Two golfers stood on a driving range in West Palm Beach, Fla., last month, one admiring the other's perfect shots, when suddenly Tiger Woods turned and handed Kelly Tilghman his driver. Sans warm-up, she laced a ball 225 yards, straight, and handed it back.
It was a Nike product launch, emceed by the Golf Channel's Tilghman, and it was all very scripted. A snazzy video clip to start things off; Tilghman teeing up the Nike golf bigwigs; Tilghman introducing Tiger, who stepped up to the dais and then kept his microphone on as he went on to beat balls in the Florida sun.
But now everything has gone way off-script, and Al Sharpton has taken an interest in golf. In the final minutes of Golf Channel's coverage of the Mercedes Championship last Friday, analyst Nick Faldo joked that the young players of the PGA Tour may have to gang up on Tiger Woods, and co-anchor Tilghman agreed, suggesting with a laugh that Tiger's young rivals, "Lynch him in a back alley."
It was an early candidate for brain cramp of the year, and you can bet the anchor has rifled through the thesaurus in her head for all the things she could have said instead, like "Beat him up in a back alley" or "Break his thumbs in a back alley." But out popped the "L" word. Maybe her guard was down because the PGA Tour is so white. Broadcasters for other sports have finely tuned political correctness sensors, but those sensors can become dulled by inactivity at the Golf Channel, where most of the athletes were raised on country club fairways instead of inner-city streets. Or maybe, because Woods is more vocal about children's causes than civil rights, she simply forgot she was referring to the son of a black man and a Thai woman.
It was the kind of thing you might say if you wanted to get fired quickly, the kind of thing that sounds bad but looks worse in print. Tilghman apologized on air and directly to Woods, a friend of 12 years, who took no offense, according to comments to the press made by his agent, Mark Steinberg.
That might have been the end of it, but a loaded word like "lynch" doesn't easily drop out of the 24-hour news cycle. Along came Sharpton on CNN, demanding that Tilghman be fired, asking to meet with Golf Channel brass, doing exactly what you'd expect him to do. (Golf Channel announced Wednesday that it would suspend Tilghman for two weeks.) Some fans rolled their eyes. Woods had already forgiven Tilghman; couldn't Reverend Al?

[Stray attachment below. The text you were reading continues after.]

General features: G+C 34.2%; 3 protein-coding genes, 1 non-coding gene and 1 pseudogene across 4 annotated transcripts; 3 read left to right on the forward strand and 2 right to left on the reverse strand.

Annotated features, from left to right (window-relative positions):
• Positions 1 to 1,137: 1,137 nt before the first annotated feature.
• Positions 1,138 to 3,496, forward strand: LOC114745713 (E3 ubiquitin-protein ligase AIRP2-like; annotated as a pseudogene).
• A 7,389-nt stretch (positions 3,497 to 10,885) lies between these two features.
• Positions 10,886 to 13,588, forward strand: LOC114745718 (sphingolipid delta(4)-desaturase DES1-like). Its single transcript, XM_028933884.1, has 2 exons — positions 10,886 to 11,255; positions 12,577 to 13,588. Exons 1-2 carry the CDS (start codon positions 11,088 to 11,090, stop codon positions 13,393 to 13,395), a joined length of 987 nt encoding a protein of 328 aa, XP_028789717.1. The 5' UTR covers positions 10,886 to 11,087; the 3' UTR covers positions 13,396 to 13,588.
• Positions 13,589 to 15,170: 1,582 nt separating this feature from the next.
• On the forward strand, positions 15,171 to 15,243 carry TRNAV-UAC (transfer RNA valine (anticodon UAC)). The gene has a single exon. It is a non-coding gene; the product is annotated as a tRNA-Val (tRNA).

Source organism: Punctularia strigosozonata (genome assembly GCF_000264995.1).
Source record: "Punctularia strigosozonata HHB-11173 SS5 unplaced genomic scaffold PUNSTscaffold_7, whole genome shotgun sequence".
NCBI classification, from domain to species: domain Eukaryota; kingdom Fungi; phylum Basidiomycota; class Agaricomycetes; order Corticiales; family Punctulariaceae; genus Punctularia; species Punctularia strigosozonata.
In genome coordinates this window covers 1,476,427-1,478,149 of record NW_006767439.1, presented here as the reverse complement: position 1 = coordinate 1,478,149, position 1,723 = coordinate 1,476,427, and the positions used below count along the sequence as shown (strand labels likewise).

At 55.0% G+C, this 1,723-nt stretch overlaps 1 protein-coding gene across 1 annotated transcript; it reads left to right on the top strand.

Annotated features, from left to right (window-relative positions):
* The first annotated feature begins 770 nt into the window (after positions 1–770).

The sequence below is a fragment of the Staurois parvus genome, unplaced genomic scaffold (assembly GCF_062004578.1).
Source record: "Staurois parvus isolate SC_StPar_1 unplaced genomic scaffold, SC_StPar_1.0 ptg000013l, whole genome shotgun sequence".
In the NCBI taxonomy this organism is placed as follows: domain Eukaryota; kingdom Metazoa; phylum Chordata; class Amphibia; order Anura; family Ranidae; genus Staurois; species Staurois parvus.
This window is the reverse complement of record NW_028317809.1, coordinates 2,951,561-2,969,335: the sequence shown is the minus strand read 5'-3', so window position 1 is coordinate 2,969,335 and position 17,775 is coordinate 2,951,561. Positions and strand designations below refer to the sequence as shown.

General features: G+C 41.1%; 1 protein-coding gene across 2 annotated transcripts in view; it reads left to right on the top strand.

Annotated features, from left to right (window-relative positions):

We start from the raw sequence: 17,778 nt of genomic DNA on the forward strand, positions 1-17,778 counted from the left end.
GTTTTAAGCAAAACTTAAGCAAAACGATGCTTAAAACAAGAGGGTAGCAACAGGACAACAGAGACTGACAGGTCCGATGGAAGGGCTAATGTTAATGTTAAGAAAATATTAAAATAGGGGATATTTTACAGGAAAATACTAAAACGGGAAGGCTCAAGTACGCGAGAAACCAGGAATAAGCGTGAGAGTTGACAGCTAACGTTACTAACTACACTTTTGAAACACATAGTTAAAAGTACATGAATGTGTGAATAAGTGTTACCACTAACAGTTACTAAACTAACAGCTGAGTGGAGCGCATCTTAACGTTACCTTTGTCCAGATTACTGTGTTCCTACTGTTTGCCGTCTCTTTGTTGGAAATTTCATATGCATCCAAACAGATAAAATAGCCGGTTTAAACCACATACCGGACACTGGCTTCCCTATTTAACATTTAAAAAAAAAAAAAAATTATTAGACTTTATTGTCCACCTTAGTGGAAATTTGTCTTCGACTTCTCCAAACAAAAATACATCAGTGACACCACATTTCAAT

But his involvement brings up an interesting point: Why is Woods the only arbiter here? He hasn't exactly been a paragon of political correctness himself, having been quoted telling racial and lesbian jokes in GQ magazine in 1997. (He later claimed the jokes were off the record; writer Charles Pierce disagreed.)
Something still feels wrong here. Golf Channel's punishment of its anchor ought to reflect the feelings of its viewers and of sports fans everywhere more than what Tiger thinks. That's the way it works in television — the audience is the thing. Howard Cosell once yelped on Monday Night Football, "Look at that little monkey run!" Few recall the identity of the player, much less that player's opinion of Cosell's idiotic remark. The player's opinion mattered, but only sort of. The comment was offensive to viewers, and that was that. It followed Cosell to his grave by way of his obit in The New York Times.
People parsed the word "monkey" for a while, and so it is now with "lynch." In Tilghman's defense, Merriam-Webster defines it as, "to put to death (as by hanging) by mob action without legal sanction." It does not define it as, "to put to death a black man (as by hanging) by mob action without legal sanction."
But come on. We don't live in a vacuum. This is America, and that word has a history here, and the Golf Channel's viewers aren't all as white as the PGA Tour. "Lynching is not murder in general, it's not assault in general," Sharpton said. "It's a specific racial term that this woman should be held accountable for. What she said is racist. Whether she's a racist … is immaterial. She's a broadcaster. The channel has to be accountable to the public."
Tilghman shouldn't be fired, but two weeks feels more like a vacation. A month or two would remind us all to check every word, even in a medium as fleeting as television, even when it seems no one is watching and the only thing anyone wants to kill is time.